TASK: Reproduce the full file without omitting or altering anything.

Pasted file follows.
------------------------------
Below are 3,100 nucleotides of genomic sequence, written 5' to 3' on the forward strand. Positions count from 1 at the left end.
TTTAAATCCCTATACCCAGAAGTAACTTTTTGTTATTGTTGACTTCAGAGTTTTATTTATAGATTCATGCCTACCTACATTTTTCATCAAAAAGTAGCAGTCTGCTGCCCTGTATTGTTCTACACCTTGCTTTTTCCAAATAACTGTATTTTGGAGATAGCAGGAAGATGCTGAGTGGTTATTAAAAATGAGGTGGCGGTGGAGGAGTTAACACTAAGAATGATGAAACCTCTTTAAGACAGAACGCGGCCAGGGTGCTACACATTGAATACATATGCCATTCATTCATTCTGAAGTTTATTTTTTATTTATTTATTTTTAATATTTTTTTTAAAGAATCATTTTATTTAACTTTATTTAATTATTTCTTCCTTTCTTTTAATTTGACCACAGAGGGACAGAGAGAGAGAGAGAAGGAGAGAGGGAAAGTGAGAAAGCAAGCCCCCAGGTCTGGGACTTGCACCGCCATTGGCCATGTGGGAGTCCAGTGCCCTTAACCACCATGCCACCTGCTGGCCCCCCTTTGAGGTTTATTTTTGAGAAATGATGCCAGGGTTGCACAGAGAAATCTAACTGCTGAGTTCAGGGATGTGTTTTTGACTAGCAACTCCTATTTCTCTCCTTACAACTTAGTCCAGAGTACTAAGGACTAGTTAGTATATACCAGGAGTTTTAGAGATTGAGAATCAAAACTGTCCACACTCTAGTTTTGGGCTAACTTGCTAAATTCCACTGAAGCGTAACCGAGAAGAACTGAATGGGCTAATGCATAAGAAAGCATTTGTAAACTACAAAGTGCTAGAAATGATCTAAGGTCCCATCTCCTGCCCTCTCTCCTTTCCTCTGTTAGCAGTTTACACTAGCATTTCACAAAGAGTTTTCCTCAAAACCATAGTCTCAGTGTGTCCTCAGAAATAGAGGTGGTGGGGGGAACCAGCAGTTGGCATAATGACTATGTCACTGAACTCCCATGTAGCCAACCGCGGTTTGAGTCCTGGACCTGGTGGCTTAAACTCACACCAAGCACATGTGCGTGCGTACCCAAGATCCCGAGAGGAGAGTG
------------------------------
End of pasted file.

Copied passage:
Below are 3,100 nucleotides of genomic sequence, written 5' to 3' on the forward strand. Positions count from 1 at the left end.
TTTAAATCCCTATACCCAGAAGTAACTTTTTGTTATTGTTGACTTCAGAGTTTTATTTATAGATTCATGCCTACCTACATTTTTCATCAAAAAGTAGCAGTCTGCTGCCCTGTATTGTTCTACACCTTGCTTTTTCCAAATAACTGTATTTTGGAGATAGCAGGAAGATGCTGAGTGGTTATTAAAAATGAGGTGGCGGTGGAGGAGTTAACACTAAGAATGATGAAACCTCTTTAAGACAGAACGCGGCCAGGGTGCTACACATTGAATACATATGCCATTCATTCATTCTGAAGTTTATTTTTTATTTATTTATTTTTAATATTTTTTTTAAAGAATCATTTTATTTAACTTTATTTAATTATTTCTTCCTTTCTTTTAATTTGACCACAGAGGGACAGAGAGAGAGAGAGAAGGAGAGAGGGAAAGTGAGAAAGCAAGCCCCCAGGTCTGGGACTTGCACCGCCATTGGCCATGTGGGAGTCCAGTGCCCTTAACCACCATGCCACCTGCTGGCCCCCCTTTGAGGTTTATTTTTGAGAAATGATGCCAGGGTTGCACAGAGAAATCTAACTGCTGAGTTCAGGGATGTGTTTTTGACTAGCAACTCCTATTTCTCTCCTTACAACTTAGTCCAGAGTACTAAGGACTAGTTAGTATATACCAGGAGTTTTAGAGATTGAGAATCAAAACTGTCCACACTCTAGTTTTGGGCTAACTTGCTAAATTCCACTGAAGCGTAACCGAGAAGAACTGAATGGGCTAATGCATAAGAAAGCATTTGTAAACTACAAAGTGCTAGAAATGATCTAAGGTCCCATCTCCTGCCCTCTCTCCTTTCCTCTGTTAGCAGTTTACACTAGCATTTCACAAAGAGTTTTCCTCAAAACCATAGTCTCAGTGTGTCCTCAGAAATAGAGGTGGTGGGGGGAACCAGCAGTTGGCATAATGACTATGTCACTGAACTCCCATGTAGCCAACCGCGGTTTGAGTCCTGGACCTGGTGGCTTAAACTCACACCAAGCACATGTGCGTGCGTACCCAAGATCCCGAGAGGAGAGTG